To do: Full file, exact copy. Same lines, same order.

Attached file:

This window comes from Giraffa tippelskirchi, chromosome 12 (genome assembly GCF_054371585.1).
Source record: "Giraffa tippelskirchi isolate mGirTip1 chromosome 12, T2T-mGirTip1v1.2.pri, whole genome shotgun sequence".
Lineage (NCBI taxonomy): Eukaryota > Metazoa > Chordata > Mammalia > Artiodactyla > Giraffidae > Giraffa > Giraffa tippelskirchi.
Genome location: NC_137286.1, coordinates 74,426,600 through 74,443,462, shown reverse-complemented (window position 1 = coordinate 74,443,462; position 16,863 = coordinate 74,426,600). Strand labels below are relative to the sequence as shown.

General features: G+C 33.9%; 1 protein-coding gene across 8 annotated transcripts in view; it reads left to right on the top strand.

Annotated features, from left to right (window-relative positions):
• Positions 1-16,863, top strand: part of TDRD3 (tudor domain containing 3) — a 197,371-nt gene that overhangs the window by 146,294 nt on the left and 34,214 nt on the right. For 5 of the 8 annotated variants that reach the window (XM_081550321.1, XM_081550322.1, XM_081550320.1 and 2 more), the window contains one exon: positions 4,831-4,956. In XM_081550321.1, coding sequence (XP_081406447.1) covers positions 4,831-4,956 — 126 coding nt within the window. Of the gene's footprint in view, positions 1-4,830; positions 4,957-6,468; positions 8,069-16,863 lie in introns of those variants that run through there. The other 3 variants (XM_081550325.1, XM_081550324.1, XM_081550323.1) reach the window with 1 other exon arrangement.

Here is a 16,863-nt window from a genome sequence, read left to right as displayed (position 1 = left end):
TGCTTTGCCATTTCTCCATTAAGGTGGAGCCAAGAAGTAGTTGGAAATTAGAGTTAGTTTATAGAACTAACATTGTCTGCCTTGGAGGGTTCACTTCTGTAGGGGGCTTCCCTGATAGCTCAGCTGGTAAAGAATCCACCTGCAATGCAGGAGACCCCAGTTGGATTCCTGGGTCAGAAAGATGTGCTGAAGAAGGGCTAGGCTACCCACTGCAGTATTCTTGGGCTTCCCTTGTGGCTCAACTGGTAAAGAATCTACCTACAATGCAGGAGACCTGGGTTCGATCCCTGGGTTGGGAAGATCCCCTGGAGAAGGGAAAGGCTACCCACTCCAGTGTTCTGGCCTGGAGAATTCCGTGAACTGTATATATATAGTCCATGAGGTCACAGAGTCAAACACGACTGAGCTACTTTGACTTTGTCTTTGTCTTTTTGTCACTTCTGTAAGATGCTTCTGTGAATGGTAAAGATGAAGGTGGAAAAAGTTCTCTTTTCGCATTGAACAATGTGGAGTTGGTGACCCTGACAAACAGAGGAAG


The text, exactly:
This window comes from Giraffa tippelskirchi, chromosome 12 (genome assembly GCF_054371585.1).
Source record: "Giraffa tippelskirchi isolate mGirTip1 chromosome 12, T2T-mGirTip1v1.2.pri, whole genome shotgun sequence".
Lineage (NCBI taxonomy): Eukaryota > Metazoa > Chordata > Mammalia > Artiodactyla > Giraffidae > Giraffa > Giraffa tippelskirchi.
Genome location: NC_137286.1, coordinates 74,426,600 through 74,443,462, shown reverse-complemented (window position 1 = coordinate 74,443,462; position 16,863 = coordinate 74,426,600). Strand labels below are relative to the sequence as shown.

General features: G+C 33.9%; 1 protein-coding gene across 8 annotated transcripts in view; it reads left to right on the top strand.

Annotated features, from left to right (window-relative positions):
• Positions 1-16,863, top strand: part of TDRD3 (tudor domain containing 3) — a 197,371-nt gene that overhangs the window by 146,294 nt on the left and 34,214 nt on the right. For 5 of the 8 annotated variants that reach the window (XM_081550321.1, XM_081550322.1, XM_081550320.1 and 2 more), the window contains one exon: positions 4,831-4,956. In XM_081550321.1, coding sequence (XP_081406447.1) covers positions 4,831-4,956 — 126 coding nt within the window. Of the gene's footprint in view, positions 1-4,830; positions 4,957-6,468; positions 8,069-16,863 lie in introns of those variants that run through there. The other 3 variants (XM_081550325.1, XM_081550324.1, XM_081550323.1) reach the window with 1 other exon arrangement.

Here is a 16,863-nt window from a genome sequence, read left to right as displayed (position 1 = left end):
TGCTTTGCCATTTCTCCATTAAGGTGGAGCCAAGAAGTAGTTGGAAATTAGAGTTAGTTTATAGAACTAACATTGTCTGCCTTGGAGGGTTCACTTCTGTAGGGGGCTTCCCTGATAGCTCAGCTGGTAAAGAATCCACCTGCAATGCAGGAGACCCCAGTTGGATTCCTGGGTCAGAAAGATGTGCTGAAGAAGGGCTAGGCTACCCACTGCAGTATTCTTGGGCTTCCCTTGTGGCTCAACTGGTAAAGAATCTACCTACAATGCAGGAGACCTGGGTTCGATCCCTGGGTTGGGAAGATCCCCTGGAGAAGGGAAAGGCTACCCACTCCAGTGTTCTGGCCTGGAGAATTCCGTGAACTGTATATATATAGTCCATGAGGTCACAGAGTCAAACACGACTGAGCTACTTTGACTTTGTCTTTGTCTTTTTGTCACTTCTGTAAGATGCTTCTGTGAATGGTAAAGATGAAGGTGGAAAAAGTTCTCTTTTCGCATTGAACAATGTGGAGTTGGTGACCCTGACAAACAGAGGAAG